“The change in communication technology is not additive; it is ecological.”
At the time of this writing, the homework assignment of a second-grader from Louisiana is taking the Internet by storm. The teacher, Jen Adams Beason, asked her students to “write about an invention they wish had never been created.” One of her students picked the cellphone “because my [parents] are on their phone every day…I hate my mom’s phone and I wish she never had one” the second-grader wrote.(1) Communication has changed so much, and so rapidly, that we have not adequately stopped to calculate the cost. Perhaps that is because, as Neil Postman enlightened us, “The change in communication technology is not additive; it is ecological.”(2) This concept is illustrated by an analogy used by Postman.(2) If you were to place a drop of red dye into a glass of clear water, what would happen? Would you have a glassful of clear water plus a small drop of red dye? Of course not, the red dye would affect every molecule; it would change the color of all the water in the glass.
How should a Christian approach Social Media and Communication Technology?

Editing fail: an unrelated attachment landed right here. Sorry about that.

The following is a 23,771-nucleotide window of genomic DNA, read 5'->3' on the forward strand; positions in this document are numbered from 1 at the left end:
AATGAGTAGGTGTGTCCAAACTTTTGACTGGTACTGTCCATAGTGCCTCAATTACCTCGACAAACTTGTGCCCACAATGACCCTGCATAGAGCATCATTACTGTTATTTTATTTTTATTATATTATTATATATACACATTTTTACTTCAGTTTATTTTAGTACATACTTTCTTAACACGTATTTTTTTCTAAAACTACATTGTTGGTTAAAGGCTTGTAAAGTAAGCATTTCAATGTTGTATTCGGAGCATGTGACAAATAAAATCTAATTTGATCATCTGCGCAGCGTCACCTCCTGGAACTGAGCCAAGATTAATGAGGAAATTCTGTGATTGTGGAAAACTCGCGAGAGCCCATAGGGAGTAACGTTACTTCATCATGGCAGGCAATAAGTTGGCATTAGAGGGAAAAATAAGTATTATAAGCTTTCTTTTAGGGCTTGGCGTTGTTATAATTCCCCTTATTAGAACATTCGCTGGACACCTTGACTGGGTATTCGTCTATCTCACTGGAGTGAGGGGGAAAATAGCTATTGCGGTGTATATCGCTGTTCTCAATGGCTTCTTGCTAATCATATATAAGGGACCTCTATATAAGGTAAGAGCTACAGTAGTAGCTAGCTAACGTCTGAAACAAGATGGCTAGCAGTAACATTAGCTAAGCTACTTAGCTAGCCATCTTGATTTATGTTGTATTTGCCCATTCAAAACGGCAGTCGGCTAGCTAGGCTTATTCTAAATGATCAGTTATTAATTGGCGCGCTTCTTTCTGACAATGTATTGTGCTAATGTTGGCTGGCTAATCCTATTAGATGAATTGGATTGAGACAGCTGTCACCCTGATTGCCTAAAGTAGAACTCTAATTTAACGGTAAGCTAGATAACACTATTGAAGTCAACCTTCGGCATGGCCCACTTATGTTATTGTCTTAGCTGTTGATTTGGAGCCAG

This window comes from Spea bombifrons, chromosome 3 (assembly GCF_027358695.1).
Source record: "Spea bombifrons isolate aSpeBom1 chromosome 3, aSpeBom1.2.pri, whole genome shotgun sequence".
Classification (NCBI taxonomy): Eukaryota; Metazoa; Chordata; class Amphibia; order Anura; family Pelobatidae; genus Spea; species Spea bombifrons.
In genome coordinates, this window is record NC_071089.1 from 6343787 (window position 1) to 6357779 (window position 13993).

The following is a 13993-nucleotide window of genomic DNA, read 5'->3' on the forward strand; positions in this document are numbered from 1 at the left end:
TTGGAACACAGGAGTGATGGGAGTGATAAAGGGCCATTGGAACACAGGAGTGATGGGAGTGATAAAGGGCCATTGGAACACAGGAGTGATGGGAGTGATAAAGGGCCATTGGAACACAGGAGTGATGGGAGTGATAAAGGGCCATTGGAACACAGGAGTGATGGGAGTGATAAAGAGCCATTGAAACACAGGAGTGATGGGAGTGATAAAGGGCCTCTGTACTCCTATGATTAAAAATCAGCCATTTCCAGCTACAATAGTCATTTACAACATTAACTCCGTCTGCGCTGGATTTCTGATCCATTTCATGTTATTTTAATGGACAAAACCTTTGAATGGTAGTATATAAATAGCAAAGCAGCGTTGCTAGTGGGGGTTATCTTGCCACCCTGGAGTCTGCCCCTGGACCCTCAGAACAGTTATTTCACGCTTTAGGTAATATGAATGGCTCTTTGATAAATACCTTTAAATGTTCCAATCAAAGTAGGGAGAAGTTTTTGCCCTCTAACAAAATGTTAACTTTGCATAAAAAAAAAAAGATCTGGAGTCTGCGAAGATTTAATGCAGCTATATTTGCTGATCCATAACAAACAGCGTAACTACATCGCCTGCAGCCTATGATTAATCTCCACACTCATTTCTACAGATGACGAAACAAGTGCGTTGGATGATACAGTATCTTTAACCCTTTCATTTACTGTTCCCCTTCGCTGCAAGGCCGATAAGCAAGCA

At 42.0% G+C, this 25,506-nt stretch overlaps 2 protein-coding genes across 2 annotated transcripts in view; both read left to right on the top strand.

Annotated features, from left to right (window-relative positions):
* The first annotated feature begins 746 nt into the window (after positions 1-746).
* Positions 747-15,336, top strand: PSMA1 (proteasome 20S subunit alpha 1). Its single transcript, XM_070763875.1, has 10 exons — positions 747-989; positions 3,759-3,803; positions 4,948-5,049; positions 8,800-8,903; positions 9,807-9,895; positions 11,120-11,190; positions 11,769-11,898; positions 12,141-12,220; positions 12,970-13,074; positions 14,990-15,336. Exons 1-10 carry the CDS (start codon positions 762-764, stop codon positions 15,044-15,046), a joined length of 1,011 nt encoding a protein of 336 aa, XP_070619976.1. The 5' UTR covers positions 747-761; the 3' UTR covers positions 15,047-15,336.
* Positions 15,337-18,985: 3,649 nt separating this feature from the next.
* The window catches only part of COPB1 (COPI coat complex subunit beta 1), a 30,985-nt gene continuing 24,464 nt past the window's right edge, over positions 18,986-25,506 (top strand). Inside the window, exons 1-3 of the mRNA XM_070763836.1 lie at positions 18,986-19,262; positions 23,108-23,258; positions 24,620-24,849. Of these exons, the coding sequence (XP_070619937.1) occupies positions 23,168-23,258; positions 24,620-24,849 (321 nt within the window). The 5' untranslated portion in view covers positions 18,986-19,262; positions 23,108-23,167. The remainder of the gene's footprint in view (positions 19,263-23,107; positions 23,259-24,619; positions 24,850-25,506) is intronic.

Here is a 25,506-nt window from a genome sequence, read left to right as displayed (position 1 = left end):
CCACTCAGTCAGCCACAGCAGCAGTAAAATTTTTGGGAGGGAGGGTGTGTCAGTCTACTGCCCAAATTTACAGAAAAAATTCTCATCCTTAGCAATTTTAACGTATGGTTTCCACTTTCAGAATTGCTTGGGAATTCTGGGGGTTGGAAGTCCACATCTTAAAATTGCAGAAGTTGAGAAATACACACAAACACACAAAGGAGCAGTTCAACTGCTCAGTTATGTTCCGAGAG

If we are to improve our lives and our communication we must pay attention to five crucial areas. These five areas are self-control, theology of communication, anxiety, identity, and relationships. These form the acronym STAIR. While this is not an exhaustive list, it will give us a start to winning in the struggle with our communication technology and social media.
My wife and I were walking down the sidewalk in one of the most romantic cities in the world. The cobblestone walk was bordered by a stone wall overlooking the Seine River, which was lined on both banks by world-renowned architecture. It was a beautiful summer afternoon in Paris. The temperature was in the mid-seventies with a sweet breeze wafting through the flowers and the green leaves of the occasional tree. But it was a heaven with hiccups. I did not enjoy the walk. The reason was the incessant interruptions of our phones every few steps. We would hold hands, then we would let go as one of us would get out our phone because it was obviously more important than a romantic stroll on a picturesque Paris day. It was a missed opportunity on the only free afternoon we had in Europe during our trip. We arrived at a restaurant without the benefit of experiencing the closeness and togetherness we could have enjoyed, that we should have enjoyed, during our walk. I felt cheated. Our technology had eclipsed our experience. It had come between a beautiful opportunity and us. I have digital pictures we took on that stroll. But I do not have the benefit of a conversation that could have been deep, meaningful and charming. Our communication technology was supposed to make our lives more meaningful, and it has in some ways. But if we do not learn to control it, instead of allowing it to control us, we are headed for many more missed opportunities.